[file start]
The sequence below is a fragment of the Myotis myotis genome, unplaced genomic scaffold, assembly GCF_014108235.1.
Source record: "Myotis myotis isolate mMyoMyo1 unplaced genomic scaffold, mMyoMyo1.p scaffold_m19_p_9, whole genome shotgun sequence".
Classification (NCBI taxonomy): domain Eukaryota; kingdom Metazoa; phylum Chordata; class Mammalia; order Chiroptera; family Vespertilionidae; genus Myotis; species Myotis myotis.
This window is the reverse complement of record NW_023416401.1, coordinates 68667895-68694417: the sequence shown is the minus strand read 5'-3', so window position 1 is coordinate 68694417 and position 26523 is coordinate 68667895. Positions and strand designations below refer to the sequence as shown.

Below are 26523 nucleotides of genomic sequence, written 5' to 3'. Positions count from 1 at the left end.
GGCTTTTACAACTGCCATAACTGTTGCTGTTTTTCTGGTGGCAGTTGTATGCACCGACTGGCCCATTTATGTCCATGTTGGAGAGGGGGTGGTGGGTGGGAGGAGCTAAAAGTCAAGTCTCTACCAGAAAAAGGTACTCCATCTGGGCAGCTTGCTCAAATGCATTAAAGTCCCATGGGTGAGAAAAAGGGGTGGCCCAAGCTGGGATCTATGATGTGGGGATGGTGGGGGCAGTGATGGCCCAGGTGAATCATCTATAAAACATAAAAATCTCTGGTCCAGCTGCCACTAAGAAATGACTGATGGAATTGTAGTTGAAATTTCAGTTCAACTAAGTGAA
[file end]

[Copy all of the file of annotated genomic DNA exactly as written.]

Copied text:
The sequence below is a fragment of the Myotis myotis genome, unplaced genomic scaffold, assembly GCF_014108235.1.
Source record: "Myotis myotis isolate mMyoMyo1 unplaced genomic scaffold, mMyoMyo1.p scaffold_m19_p_9, whole genome shotgun sequence".
Classification (NCBI taxonomy): domain Eukaryota; kingdom Metazoa; phylum Chordata; class Mammalia; order Chiroptera; family Vespertilionidae; genus Myotis; species Myotis myotis.
This window is the reverse complement of record NW_023416401.1, coordinates 68667895-68694417: the sequence shown is the minus strand read 5'-3', so window position 1 is coordinate 68694417 and position 26523 is coordinate 68667895. Positions and strand designations below refer to the sequence as shown.

Below are 26523 nucleotides of genomic sequence, written 5' to 3'. Positions count from 1 at the left end.
GGCTTTTACAACTGCCATAACTGTTGCTGTTTTTCTGGTGGCAGTTGTATGCACCGACTGGCCCATTTATGTCCATGTTGGAGAGGGGGTGGTGGGTGGGAGGAGCTAAAAGTCAAGTCTCTACCAGAAAAAGGTACTCCATCTGGGCAGCTTGCTCAAATGCATTAAAGTCCCATGGGTGAGAAAAAGGGGTGGCCCAAGCTGGGATCTATGATGTGGGGATGGTGGGGGCAGTGATGGCCCAGGTGAATCATCTATAAAACATAAAAATCTCTGGTCCAGCTGCCACTAAGAAATGACTGATGGAATTGTAGTTGAAATTTCAGTTCAACTAAGTGAA